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Sep 22, 2022

New method allows scientists to determine all the molecules present in the lysosomes of mice

Posted by in categories: bioengineering, biotech/medical, chemistry, genetics, neuroscience

Small but mighty, lysosomes play a surprisingly important role in cells despite their diminutive size. Making up only 1–3% of the cell by volume, these small sacs are the cell’s recycling centers, home to enzymes that break down unneeded molecules into small pieces that can then be reassembled to form new ones. Lysosomal dysfunction can lead to a variety of neurodegenerative or other diseases, but without ways to better study the inner contents of lysosomes, the exact molecules involved in diseases—and therefore new drugs to target them—remain elusive.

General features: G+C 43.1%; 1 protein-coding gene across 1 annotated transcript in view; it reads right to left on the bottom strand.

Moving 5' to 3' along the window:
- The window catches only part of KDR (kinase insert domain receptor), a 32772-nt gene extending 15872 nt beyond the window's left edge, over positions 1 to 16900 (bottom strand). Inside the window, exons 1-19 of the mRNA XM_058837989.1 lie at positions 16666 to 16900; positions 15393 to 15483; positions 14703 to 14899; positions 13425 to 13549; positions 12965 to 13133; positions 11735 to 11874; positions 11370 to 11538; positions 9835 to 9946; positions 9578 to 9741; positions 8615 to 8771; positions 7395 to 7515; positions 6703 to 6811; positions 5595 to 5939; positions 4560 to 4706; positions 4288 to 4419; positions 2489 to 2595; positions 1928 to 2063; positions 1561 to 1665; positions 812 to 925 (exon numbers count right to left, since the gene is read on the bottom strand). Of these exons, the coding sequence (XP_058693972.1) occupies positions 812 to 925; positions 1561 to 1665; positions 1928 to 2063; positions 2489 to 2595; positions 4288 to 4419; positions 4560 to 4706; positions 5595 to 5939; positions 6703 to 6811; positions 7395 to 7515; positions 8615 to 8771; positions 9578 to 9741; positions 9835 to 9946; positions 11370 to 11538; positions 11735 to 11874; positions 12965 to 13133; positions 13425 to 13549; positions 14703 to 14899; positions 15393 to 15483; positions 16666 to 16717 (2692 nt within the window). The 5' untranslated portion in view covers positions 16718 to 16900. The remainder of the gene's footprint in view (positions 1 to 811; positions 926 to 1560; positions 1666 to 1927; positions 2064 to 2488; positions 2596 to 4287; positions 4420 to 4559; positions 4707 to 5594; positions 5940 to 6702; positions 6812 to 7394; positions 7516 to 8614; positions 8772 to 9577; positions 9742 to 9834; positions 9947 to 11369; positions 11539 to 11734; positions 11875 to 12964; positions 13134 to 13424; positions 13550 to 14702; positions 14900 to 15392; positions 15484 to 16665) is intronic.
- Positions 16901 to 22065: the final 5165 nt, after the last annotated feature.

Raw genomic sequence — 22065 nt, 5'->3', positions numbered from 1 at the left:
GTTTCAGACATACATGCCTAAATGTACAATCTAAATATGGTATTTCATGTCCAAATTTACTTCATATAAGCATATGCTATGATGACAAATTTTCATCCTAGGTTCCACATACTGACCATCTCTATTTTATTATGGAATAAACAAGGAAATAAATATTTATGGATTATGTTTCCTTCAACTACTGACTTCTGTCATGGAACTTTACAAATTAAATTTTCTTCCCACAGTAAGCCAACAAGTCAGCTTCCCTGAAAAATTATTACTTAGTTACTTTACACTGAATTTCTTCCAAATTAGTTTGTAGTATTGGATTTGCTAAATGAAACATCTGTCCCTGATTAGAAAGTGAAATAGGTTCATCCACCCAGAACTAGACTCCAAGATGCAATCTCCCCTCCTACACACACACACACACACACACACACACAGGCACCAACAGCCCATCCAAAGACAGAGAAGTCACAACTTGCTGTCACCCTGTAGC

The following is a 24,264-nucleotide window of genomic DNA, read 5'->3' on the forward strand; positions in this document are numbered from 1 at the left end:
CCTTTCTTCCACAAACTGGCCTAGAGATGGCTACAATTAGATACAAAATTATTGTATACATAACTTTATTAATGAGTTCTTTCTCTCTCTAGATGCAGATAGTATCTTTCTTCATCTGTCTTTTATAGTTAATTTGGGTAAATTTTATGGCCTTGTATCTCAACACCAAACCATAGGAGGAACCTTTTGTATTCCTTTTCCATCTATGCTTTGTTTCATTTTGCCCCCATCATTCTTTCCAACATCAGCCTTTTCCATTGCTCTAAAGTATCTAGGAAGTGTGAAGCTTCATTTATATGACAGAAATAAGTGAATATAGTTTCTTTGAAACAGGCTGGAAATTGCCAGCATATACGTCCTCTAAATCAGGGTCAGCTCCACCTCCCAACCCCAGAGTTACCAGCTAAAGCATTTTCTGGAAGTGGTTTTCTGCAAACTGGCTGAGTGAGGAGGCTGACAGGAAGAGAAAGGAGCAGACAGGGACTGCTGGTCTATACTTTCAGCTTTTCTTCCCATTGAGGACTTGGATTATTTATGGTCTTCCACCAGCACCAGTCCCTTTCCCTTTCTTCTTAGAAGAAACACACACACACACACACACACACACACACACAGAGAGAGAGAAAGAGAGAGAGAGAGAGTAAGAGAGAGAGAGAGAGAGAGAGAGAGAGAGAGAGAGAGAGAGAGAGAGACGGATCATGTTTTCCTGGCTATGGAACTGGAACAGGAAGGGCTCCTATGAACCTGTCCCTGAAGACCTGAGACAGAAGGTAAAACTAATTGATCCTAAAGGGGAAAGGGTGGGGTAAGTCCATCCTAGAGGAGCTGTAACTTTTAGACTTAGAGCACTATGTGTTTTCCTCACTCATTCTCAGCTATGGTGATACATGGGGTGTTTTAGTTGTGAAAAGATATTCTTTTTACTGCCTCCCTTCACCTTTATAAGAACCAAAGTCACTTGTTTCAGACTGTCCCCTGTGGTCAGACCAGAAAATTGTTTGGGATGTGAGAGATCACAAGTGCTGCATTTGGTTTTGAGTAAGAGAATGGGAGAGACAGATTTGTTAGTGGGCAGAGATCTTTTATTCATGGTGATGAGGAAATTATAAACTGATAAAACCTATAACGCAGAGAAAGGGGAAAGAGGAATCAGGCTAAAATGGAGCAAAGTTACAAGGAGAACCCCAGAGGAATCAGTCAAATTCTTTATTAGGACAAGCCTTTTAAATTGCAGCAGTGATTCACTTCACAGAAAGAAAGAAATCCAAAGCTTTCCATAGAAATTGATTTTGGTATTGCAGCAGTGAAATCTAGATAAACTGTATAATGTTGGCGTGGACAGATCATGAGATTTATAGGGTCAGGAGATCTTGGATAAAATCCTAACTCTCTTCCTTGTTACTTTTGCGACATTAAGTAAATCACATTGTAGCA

A new method, reported in Nature on Sept. 21, allows scientists to determine all the molecules present in the lysosomes of any cell in mice. Studying the contents of these molecular recycling centers could help researchers learn how the improper degradation of cellular materials leads to certain diseases. Led by Stanford University’s Monther Abu-Remaileh, institute scholar at Sarafan ChEM-H, the study’s team also learned more about the cause for a currently untreatable neurodegenerative known as Batten disease, information that could lead to new therapies.

“Lysosomes are fascinating both fundamentally and clinically: they supply the rest of the cell with nutrients, but we don’t always know how and when they supply them, and they are the places where many diseases, especially those that affect the brain, start,” said Abu-Remaileh, who is an assistant professor of chemical engineering and of genetics.

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